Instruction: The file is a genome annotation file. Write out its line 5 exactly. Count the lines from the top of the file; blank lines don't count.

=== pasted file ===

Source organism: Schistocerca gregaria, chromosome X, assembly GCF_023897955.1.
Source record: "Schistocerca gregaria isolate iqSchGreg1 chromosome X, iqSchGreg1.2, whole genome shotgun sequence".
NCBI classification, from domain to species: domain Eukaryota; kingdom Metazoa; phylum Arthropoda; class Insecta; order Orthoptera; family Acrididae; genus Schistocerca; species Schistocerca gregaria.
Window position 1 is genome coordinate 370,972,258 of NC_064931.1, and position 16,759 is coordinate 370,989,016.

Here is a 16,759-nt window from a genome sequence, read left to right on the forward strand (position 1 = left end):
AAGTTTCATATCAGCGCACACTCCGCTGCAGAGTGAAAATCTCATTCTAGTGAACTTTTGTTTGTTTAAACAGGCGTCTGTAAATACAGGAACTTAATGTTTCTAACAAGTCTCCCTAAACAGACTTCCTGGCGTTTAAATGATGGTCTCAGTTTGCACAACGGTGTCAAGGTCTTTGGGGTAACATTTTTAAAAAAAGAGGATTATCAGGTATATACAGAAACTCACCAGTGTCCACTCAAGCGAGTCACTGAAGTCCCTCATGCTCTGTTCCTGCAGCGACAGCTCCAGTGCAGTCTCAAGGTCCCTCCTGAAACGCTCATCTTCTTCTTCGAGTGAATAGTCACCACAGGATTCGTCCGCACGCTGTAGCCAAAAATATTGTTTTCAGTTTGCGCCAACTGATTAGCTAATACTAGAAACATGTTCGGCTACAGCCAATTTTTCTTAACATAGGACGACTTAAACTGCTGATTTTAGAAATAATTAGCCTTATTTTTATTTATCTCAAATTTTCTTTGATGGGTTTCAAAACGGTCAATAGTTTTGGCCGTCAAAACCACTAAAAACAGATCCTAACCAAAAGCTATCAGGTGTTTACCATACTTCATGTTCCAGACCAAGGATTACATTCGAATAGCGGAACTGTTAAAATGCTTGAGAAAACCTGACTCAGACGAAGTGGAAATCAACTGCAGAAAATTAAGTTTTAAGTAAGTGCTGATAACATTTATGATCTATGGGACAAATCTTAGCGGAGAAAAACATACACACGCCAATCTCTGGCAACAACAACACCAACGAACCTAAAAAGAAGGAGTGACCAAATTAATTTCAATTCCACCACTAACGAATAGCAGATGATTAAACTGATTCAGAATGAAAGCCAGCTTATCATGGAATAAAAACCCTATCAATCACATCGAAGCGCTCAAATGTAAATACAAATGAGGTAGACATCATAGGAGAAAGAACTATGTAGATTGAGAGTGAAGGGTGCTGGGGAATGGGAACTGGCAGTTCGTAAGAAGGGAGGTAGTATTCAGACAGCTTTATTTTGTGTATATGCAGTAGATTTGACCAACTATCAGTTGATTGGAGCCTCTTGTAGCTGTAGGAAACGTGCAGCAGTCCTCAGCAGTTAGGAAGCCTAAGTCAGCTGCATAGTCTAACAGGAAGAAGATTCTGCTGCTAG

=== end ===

Here is a 16,759-nt window from a genome sequence, read left to right on the forward strand (position 1 = left end):